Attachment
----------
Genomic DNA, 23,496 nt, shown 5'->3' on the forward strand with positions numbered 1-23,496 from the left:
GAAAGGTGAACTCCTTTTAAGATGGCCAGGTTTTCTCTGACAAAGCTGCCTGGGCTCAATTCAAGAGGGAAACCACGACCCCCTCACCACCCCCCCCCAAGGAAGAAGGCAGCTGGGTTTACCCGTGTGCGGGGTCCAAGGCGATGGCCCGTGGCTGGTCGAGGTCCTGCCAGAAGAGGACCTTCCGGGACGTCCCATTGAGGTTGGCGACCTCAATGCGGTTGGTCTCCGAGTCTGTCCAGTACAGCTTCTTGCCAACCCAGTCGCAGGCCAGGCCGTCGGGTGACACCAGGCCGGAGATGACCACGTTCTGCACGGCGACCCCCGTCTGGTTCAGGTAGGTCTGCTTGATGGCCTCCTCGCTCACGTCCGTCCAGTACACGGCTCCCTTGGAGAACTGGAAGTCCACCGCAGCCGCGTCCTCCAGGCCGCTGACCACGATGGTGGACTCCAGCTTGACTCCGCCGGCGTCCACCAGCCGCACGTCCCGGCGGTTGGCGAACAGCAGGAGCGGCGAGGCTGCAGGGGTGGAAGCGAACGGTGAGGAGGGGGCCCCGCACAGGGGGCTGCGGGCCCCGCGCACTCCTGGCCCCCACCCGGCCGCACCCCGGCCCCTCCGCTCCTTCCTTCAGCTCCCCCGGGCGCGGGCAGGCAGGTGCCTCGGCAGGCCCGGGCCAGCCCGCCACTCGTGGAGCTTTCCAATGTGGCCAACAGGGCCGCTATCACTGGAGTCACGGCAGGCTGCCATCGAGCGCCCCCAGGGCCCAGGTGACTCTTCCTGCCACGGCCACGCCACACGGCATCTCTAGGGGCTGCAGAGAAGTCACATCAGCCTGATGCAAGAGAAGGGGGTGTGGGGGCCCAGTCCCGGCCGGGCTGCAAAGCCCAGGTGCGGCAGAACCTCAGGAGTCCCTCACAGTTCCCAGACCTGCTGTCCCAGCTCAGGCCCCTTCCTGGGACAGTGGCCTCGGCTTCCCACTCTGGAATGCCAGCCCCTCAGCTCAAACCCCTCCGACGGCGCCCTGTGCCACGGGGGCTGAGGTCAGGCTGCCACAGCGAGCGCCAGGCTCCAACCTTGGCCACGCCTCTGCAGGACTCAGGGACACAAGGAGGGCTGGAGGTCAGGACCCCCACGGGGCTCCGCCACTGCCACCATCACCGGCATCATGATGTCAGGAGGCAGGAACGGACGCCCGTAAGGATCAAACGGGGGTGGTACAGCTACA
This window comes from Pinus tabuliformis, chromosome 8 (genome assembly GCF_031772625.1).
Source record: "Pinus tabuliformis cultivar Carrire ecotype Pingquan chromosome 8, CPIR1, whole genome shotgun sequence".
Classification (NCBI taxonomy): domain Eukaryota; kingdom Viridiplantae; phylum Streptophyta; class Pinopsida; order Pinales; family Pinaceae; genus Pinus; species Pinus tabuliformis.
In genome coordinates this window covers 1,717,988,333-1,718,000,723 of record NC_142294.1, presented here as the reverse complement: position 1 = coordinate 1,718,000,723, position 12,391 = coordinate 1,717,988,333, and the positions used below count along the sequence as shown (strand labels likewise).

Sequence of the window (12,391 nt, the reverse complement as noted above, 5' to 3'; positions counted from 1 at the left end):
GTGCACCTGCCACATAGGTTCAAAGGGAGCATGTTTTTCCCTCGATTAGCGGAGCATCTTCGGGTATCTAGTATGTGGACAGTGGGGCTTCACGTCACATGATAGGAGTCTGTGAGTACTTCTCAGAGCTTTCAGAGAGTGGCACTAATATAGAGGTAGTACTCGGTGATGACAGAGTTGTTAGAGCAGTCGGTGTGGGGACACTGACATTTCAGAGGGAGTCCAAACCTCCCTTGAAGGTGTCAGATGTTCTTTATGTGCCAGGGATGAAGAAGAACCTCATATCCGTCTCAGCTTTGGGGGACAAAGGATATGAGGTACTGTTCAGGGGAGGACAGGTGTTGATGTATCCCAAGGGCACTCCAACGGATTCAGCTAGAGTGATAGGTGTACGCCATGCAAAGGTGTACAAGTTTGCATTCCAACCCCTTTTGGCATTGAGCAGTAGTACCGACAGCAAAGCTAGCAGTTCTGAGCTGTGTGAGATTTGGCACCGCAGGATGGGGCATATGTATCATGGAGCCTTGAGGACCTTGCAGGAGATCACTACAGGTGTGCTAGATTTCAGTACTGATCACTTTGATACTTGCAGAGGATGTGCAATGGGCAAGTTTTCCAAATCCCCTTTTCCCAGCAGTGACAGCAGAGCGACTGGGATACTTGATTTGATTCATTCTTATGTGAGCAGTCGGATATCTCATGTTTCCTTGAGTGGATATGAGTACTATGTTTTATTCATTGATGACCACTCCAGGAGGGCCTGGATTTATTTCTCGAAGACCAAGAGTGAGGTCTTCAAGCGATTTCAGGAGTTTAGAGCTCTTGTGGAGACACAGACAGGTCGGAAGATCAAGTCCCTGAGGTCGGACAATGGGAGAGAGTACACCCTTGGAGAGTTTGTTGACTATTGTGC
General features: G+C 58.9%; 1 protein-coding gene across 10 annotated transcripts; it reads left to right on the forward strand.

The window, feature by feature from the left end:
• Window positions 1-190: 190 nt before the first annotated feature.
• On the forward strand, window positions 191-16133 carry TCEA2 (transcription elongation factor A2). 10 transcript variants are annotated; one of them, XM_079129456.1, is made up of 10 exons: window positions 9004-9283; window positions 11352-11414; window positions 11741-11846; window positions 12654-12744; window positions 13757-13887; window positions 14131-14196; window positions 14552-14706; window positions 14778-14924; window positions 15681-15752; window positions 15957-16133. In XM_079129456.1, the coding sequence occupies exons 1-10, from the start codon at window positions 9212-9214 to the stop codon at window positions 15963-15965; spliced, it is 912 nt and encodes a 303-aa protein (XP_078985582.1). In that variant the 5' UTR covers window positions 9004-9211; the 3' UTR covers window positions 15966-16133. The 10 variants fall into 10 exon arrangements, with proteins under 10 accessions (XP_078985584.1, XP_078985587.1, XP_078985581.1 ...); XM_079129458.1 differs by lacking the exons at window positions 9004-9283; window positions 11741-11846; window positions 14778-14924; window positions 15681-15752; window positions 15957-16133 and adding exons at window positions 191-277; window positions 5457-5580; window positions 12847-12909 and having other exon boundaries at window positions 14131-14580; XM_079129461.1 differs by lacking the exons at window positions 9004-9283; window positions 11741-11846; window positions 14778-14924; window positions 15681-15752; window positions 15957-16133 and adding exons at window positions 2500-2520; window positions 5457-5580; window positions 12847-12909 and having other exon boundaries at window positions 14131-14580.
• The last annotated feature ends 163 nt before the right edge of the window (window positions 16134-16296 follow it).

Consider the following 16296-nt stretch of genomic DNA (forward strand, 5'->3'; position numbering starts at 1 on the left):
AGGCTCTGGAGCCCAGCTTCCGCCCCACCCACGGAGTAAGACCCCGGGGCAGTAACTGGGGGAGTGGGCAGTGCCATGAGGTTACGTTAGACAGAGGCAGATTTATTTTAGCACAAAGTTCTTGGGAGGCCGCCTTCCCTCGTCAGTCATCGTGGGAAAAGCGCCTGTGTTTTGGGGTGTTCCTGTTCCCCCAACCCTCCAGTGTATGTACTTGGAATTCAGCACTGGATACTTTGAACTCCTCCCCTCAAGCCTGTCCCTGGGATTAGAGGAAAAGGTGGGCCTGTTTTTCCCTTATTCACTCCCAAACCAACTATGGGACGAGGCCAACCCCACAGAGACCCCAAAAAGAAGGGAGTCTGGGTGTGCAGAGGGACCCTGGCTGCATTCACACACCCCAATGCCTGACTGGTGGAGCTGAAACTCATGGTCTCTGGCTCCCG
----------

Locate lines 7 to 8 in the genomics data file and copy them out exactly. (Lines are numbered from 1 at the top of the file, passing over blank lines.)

Sequence of the window (12,391 nt, the reverse complement as noted above, 5' to 3'; positions counted from 1 at the left end):
GTGCACCTGCCACATAGGTTCAAAGGGAGCATGTTTTTCCCTCGATTAGCGGAGCATCTTCGGGTATCTAGTATGTGGACAGTGGGGCTTCACGTCACATGATAGGAGTCTGTGAGTACTTCTCAGAGCTTTCAGAGAGTGGCACTAATATAGAGGTAGTACTCGGTGATGACAGAGTTGTTAGAGCAGTCGGTGTGGGGACACTGACATTTCAGAGGGAGTCCAAACCTCCCTTGAAGGTGTCAGATGTTCTTTATGTGCCAGGGATGAAGAAGAACCTCATATCCGTCTCAGCTTTGGGGGACAAAGGATATGAGGTACTGTTCAGGGGAGGACAGGTGTTGATGTATCCCAAGGGCACTCCAACGGATTCAGCTAGAGTGATAGGTGTACGCCATGCAAAGGTGTACAAGTTTGCATTCCAACCCCTTTTGGCATTGAGCAGTAGTACCGACAGCAAAGCTAGCAGTTCTGAGCTGTGTGAGATTTGGCACCGCAGGATGGGGCATATGTATCATGGAGCCTTGAGGACCTTGCAGGAGATCACTACAGGTGTGCTAGATTTCAGTACTGATCACTTTGATACTTGCAGAGGATGTGCAATGGGCAAGTTTTCCAAATCCCCTTTTCCCAGCAGTGACAGCAGAGCGACTGGGATACTTGATTTGATTCATTCTTATGTGAGCAGTCGGATATCTCATGTTTCCTTGAGTGGATATGAGTACTATGTTTTATTCATTGATGACCACTCCAGGAGGGCCTGGATTTATTTCTCGAAGACCAAGAGTGAGGTCTTCAAGCGATTTCAGGAGTTTAGAGCTCTTGTGGAGACACAGACAGGTCGGAAGATCAAGTCCCTGAGGTCGGACAATGGGAGAGAGTACACCCTTGGAGAGTTTGTTGACTATTGTGC